Fargo businessman Doug Burgum is playing his candidacy for governor as a CEO might launch a new marketing plan — and voters are taking notice.
Burgum says he would change the political landscape by revamping what he calls an outdated government model and require daily budget updates as do most companies.
Burgum is squaring off against two other Republican candidates in the June 14 primary election. Attorney General Wayne Stenehjem is the party’s endorsed candidate. Bismarck business consultant Paul Sorum also is running.
“The governor’s job is a CEO job,” Burgum, 59, said. “We’re in a downturn. We need someone who’s a game-changer, not a caretaker.”
The state is changing and needs someone with his executive experience as governor to guide the state through tough fiscal times and in a new direction, said Burgum, who has been waging an expensive primary campaign, blanketing the airwaves with advertising in an effort to topple Stenehjem.
“We need to reinvent how we budget. It’s disingenuous to say ‘we planned for this.' It rings so hollow to those out there on the receiving end of this," said Burgum, a native of Arthur, who has gone all-in to make his case to voters, with his recent pre-primary campaign finance report showing more than $960,000 in contributions. He’s also spent hundreds of thousands of dollars on advertising.
If elected governor, he will be looking at the state's $1.074 billion projected budget shortfall for the current biennium that is being made up primarily through budget cuts and use of rainy day funds.
Despite the economic situation, Burgum says he is optimistic about the future. With the right push, the state can apply new technologies and approaches to government and become leaders in areas including health care and education, according to Burgum.
“I’ve more excited than ever about the future of North Dakota. We have an incredible opportunity to redefine our future,” said Burgum, who pointed to a report released by the U.S. Bureau of Labor Statistics that shows North Dakota's economy has shed 17,600 jobs since April 2015 — more than any other state in the country.
“Whether or not status quo politicians want to acknowledge it, our economy is changing, and thousands of families across North Dakota are feeling the effects," said Burgum, citing North Dakota as one of two states in the country to experience a statistically significant increase in unemployment. "Now more than ever, North Dakota needs to be represented by business leaders with the private sector experience to diversify our economy and get us back on the right track."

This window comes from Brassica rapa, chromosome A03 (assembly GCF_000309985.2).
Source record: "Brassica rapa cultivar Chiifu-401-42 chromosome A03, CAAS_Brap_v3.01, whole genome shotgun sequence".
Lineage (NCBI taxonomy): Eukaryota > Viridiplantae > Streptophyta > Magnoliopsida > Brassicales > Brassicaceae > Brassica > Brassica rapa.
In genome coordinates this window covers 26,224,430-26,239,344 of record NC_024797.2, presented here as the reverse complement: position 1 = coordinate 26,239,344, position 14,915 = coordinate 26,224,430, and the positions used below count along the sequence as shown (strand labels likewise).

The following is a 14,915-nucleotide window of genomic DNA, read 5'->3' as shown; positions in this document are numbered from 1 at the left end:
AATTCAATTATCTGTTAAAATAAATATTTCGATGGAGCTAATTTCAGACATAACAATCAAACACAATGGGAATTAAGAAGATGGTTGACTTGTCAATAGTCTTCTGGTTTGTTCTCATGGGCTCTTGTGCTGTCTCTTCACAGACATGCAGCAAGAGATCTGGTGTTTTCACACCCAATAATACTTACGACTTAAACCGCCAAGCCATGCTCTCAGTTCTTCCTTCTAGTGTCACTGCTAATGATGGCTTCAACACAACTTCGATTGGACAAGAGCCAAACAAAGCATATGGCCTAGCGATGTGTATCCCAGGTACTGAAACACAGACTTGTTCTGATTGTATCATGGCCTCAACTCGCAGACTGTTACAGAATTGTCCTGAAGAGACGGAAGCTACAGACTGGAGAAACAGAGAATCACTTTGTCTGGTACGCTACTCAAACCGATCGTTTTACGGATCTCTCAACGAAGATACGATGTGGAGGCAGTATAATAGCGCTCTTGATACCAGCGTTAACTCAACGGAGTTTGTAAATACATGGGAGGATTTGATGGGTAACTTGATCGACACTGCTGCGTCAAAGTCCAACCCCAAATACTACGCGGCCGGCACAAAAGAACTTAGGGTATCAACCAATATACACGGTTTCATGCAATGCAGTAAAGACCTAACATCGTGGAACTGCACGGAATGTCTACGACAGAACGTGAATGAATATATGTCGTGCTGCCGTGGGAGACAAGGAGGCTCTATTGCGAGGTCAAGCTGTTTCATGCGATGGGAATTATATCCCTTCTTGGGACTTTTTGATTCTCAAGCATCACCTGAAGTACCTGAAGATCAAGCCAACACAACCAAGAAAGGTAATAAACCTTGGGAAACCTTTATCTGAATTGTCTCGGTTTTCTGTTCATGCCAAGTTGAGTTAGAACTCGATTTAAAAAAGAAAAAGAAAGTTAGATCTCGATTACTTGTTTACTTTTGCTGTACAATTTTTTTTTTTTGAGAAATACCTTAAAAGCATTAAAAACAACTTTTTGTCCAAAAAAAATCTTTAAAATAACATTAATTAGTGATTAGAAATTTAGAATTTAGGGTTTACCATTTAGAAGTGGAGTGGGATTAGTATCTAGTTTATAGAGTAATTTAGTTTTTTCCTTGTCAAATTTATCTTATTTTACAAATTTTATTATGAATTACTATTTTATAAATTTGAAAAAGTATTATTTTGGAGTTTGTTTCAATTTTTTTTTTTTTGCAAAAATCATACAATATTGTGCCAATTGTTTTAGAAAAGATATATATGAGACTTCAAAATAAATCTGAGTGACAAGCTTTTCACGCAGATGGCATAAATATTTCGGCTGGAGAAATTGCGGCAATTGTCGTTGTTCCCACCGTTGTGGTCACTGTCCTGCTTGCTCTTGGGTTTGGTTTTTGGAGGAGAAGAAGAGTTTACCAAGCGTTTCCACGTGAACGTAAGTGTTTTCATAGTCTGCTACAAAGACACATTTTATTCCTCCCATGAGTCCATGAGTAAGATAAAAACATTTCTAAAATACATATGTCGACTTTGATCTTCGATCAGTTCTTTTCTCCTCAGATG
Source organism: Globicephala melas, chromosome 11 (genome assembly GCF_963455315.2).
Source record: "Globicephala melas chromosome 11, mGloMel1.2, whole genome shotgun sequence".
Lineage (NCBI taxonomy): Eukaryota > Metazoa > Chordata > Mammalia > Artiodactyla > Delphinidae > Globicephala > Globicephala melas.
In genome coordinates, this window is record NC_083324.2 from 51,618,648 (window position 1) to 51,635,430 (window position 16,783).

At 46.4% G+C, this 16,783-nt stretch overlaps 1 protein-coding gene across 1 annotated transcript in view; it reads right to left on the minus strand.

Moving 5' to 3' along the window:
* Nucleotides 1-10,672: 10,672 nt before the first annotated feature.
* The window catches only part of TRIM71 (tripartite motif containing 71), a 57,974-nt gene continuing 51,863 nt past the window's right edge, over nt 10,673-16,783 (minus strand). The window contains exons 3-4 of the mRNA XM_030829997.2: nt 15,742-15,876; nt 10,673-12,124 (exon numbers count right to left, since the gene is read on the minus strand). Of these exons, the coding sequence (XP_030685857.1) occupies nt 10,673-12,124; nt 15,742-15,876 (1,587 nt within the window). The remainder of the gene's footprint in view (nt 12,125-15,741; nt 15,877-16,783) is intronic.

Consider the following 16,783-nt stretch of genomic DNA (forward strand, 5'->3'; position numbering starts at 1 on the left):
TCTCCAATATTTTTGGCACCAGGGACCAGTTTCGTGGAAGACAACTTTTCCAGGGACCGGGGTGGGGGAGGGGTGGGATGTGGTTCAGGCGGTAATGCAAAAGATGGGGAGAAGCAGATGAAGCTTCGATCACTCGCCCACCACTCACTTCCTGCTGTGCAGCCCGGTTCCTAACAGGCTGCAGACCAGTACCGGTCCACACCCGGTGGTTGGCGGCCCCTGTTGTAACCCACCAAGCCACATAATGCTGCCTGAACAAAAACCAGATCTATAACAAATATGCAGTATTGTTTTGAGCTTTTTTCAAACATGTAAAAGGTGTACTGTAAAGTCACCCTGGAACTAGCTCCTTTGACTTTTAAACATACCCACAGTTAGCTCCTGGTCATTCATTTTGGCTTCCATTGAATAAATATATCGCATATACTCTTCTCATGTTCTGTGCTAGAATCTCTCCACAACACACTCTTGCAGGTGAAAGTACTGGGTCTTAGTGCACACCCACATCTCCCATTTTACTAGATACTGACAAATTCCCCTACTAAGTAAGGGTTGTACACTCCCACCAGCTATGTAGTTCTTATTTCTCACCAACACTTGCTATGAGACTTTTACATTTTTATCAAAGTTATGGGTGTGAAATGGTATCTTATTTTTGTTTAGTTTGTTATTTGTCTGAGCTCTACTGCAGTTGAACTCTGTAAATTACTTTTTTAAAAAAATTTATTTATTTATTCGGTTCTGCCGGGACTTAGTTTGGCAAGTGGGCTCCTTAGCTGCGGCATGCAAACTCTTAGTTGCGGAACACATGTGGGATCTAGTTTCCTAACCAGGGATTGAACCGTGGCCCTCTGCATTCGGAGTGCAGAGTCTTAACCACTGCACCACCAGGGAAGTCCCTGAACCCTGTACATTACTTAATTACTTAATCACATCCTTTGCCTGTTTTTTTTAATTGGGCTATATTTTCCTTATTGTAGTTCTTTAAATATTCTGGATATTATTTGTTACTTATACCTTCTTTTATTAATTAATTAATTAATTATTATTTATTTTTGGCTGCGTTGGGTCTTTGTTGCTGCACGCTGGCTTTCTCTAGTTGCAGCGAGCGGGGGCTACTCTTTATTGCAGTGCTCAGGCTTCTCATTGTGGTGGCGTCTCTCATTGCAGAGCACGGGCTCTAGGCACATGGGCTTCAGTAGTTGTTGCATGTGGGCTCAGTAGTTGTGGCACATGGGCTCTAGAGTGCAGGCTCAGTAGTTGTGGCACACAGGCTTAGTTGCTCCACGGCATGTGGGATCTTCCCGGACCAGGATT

A business history
In 1983, he joined Great Plains Software. When crisscrossing the state, he often tells the story of how he “bet the family farm,” providing the seed capital for the business.
As chairman and CEO, the company grew and, in 2001, it was sold to Microsoft for $1.1 billion. He served as a senior vice president for Microsoft until 2007.
In 2006, he founded the Kilbourne Group, which works to redevelop downtown Fargo, and, in 2008, he co-founded the venture capital company Arthur Ventures.
This background makes him the one most capable of addressing the state’s fiscal downturn, according to Burgum.
Politicized tax credits
Burgum has taken flak from the Stenehjem campaign for his involvement in angel fund tax credits, some of which were used for out-of-state investments. The use of the tax credits was within lawful guidelines, which lawmakers have been studying this interim and consider to be lax and in need of tightening.
“This is in my mind a great program that is highly politicized,” said Burgum, adding that he doesn’t believe it would have taken such a political bent if not for the gubernatorial campaign.
The North Dakota angel fund investment tax credit is available to all income taxpayers. A taxpayer can claim 45 percent of the amount to each angel fund each taxable year, capped at $45,000 per year with a lifetime limit of $500,000 in credits.
Criteria for being granted the credit includes that an angel fund must be organized with the intent of investing in at least three primary-sector non-publicly traded businesses with strong growth potential.
The GOP candidate that wins on June 14 will face Democratic-NPL state Rep. Marvin Nelson of Rolla in November and Libertarian Party candidate Marty Riske.
Reach Nick Smith at 701-250-8255 or 701-223-8482 or at email@example.com.
“The governor’s job is a CEO job. We’re in a downturn. We need someone who’s a game-changer, not a caretaker.”
Doug Burgum, gubernatorial candidate